Another solid episode that builds on the successes of the first episode. Looking at these two together, I think what the show did really well is connect things from this season back to threads from last season or even earlier. Last season we had Carcetti arguing about the witness shootings, and he was told what to do and why, and how it might come to help in the future. And then here we have the payoff at last. Because of the amount of time that went between the setup and the payoff, it really feels earned in a way most shows can’t pull off. Usually, a big debate reveal would feel a little deus ex machina at least, but here it’s a cool connection. Bravo.
Carcetti really is a tough character to read, and I think that’s why I like him (or try to, at least.) Because sure, you have him cheat on his wife and weasel his political way through life, but then you have him playing Battleship with his daughter. He’s put into a situation that seems hopeless, but he keeps plodding along, and now and then you see that he really does seem to care. He’s a lesson in contrasts, which is great. Not all good, not all bad. Just a regular person with highs and lows.
And how cool was it to see Wee-bay back, and to find out that he’s Namond’s dad? This is the first instance I can remember that the show depicts the Game softening instead of just getting harder. Namond is so unlike his father. He has no real drive to excel in the Game. He just wants to go out and have fun, and hopefully not get roughed up in the process. Compared to pops, he’s a powder puff. But stranger still, both his dad and his mom are really pushing him to take up the family business. They don’t view the drug trade as bad. It’s what pays the bills, even if it landed Wee-bay in prison. Go figure.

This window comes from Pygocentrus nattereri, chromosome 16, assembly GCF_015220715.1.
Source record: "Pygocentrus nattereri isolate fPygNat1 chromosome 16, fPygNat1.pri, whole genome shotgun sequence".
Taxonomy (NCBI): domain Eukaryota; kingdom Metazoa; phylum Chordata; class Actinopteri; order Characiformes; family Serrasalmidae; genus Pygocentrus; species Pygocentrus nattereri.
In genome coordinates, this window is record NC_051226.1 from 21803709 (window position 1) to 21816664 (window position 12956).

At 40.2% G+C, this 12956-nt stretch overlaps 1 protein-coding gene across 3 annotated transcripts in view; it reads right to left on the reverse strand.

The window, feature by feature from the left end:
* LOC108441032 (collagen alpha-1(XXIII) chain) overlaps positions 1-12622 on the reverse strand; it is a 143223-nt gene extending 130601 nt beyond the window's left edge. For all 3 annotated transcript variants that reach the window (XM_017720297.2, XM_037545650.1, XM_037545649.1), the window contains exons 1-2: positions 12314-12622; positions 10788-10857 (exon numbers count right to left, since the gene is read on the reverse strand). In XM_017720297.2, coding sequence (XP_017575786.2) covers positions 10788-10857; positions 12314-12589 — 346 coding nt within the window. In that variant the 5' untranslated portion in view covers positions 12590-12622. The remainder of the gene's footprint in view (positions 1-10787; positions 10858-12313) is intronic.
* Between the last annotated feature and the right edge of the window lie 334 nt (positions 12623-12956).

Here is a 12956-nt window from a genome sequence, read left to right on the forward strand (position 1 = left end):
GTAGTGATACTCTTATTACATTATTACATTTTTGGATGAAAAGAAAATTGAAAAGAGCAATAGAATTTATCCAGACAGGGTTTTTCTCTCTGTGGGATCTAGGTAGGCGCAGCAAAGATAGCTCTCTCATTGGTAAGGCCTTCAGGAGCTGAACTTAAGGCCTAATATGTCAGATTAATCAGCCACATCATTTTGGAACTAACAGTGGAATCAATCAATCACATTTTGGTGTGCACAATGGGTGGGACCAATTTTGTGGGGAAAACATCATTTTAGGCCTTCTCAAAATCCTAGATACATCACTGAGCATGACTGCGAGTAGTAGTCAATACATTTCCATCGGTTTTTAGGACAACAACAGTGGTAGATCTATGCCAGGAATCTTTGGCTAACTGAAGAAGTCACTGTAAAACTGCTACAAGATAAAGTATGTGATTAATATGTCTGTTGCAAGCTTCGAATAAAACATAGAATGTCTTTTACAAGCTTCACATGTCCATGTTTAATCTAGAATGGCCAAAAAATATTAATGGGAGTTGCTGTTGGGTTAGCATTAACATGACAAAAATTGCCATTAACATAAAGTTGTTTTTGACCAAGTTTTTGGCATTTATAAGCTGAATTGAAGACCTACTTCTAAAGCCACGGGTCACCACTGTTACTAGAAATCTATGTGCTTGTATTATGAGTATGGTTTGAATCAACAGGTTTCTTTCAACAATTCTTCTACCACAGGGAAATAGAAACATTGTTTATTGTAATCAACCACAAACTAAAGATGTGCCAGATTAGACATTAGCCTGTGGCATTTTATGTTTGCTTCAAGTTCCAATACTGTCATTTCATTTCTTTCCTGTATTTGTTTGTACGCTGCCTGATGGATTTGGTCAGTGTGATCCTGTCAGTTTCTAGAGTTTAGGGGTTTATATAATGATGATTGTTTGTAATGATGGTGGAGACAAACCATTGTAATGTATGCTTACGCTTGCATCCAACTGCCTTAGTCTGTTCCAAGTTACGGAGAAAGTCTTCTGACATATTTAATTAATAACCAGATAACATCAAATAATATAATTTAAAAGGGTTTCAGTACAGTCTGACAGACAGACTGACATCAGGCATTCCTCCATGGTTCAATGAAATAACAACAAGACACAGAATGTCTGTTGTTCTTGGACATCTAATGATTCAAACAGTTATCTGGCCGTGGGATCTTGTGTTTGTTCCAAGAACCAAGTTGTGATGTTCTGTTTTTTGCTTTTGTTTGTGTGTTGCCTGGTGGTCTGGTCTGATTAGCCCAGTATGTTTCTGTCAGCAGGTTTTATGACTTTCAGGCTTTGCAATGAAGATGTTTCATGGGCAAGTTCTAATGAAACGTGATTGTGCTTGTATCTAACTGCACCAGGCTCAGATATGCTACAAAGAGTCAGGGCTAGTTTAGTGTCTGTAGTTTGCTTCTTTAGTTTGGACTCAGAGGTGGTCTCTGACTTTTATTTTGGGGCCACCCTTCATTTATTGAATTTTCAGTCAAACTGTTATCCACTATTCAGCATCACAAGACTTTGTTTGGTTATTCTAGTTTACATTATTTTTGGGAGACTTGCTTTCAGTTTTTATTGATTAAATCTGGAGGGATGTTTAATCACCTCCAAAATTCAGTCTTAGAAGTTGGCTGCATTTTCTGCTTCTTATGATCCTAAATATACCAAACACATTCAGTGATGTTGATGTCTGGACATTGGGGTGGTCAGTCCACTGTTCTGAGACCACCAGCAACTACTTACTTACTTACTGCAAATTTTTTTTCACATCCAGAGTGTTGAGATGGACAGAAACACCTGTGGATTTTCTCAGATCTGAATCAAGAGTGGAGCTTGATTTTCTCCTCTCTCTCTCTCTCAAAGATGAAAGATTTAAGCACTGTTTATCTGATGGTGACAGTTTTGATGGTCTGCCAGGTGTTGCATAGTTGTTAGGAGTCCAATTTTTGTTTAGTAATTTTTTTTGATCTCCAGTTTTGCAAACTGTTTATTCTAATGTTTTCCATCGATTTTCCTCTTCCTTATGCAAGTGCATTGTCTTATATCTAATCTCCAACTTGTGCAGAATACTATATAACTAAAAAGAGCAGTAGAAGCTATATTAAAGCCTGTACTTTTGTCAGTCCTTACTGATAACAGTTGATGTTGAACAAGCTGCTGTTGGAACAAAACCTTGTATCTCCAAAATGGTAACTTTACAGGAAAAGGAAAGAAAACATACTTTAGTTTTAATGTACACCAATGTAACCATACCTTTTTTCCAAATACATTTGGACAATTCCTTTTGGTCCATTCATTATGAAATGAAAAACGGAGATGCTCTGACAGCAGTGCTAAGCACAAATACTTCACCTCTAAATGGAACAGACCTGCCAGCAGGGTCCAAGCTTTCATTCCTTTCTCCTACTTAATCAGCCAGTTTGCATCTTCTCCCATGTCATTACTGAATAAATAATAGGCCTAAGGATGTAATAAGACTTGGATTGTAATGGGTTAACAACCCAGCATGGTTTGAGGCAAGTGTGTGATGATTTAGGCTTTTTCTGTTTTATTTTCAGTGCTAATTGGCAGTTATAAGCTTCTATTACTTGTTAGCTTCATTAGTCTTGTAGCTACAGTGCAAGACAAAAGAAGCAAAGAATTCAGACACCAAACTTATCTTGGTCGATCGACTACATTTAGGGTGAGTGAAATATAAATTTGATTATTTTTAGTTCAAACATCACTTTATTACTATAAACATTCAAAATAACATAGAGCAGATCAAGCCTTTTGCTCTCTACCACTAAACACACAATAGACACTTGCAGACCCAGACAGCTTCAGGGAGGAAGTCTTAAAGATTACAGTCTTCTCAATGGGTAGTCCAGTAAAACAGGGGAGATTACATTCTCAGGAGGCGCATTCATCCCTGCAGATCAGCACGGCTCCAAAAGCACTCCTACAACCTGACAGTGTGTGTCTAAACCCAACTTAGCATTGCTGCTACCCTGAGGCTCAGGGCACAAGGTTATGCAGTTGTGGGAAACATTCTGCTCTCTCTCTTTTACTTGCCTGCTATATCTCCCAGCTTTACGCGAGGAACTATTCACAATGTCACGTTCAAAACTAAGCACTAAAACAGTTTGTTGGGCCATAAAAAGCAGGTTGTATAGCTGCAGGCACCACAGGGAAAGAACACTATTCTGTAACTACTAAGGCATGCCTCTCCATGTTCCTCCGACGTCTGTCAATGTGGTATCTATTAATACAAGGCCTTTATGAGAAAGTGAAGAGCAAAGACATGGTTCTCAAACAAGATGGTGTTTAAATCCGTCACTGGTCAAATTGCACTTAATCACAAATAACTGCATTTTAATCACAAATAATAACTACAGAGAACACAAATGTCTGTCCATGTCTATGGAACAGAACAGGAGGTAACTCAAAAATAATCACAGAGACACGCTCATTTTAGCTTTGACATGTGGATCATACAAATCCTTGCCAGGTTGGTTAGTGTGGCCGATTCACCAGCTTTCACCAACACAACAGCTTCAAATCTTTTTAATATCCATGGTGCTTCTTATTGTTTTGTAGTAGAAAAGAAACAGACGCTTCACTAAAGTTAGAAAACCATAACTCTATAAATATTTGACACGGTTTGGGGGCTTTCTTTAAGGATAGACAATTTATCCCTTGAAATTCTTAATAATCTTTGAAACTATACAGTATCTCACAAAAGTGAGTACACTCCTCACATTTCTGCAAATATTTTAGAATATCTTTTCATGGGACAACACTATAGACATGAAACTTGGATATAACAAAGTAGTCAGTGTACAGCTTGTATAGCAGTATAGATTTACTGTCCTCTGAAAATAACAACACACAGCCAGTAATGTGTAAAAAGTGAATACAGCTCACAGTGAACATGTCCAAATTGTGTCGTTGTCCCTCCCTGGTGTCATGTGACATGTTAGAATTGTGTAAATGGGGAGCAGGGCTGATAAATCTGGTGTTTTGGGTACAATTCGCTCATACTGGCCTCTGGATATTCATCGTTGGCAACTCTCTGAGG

Seeing the subpoenas delivered was fun, and Clay Davis remains the easiest person to loathe but enjoy watching. He makes me want to wash my hands every time I see him and he opens his mouth. Funny to see that he’s paralleled with Namond, though. Both are willing to take a free handout and say as much in the course of the episode. When Namond took it, it didn’t necessarily seem too bad. He wasn’t committing to do anything for it. But when Davis does it, we see it for what it really is; buying influence. Dangerous stuff, bribes . . .
Bubs’ last protege might have met an untimely end, but that doesn’t mean he’s giving up, and here he is once more, trying to school a new kid. Except this time, he seems to be doing his best to keep the kid from falling into drugs and misery. His exchanged expression with Prez at school was awesome, and it’s nice to see Bubs back and doing his best, even if he never managed to kick the habit. He’s a good person. despite his flaws, in the same way that Davis is an evil person, despite his apparent shine.
And Valcheck is back, being a weasel against the mayor in two ways. He’s the one who informs Carcetti about Royce’s weak spot, and he’s the one Herc goes to for advice on how to deal with Royce’s . . . indiscretions. The man is greasy, but he knows how to play the game of politics, which is why his post as major makes more sense. Sad but true.
Really, this season is all about school and youth, and how best to handle those youths. You have different teachers: Bubs, Prez, Cutty, Bodie. You have different curricula: the Game, normal school. small business, politics. Everyone seems to be learning something or teaching something. It brings to mind Snoop’s opening scene with the home improvement guy, doesn’t it?
Anyway. I’m out of time for now. Another 4/5 for me on this one. Great stuff. Looking forward to next week!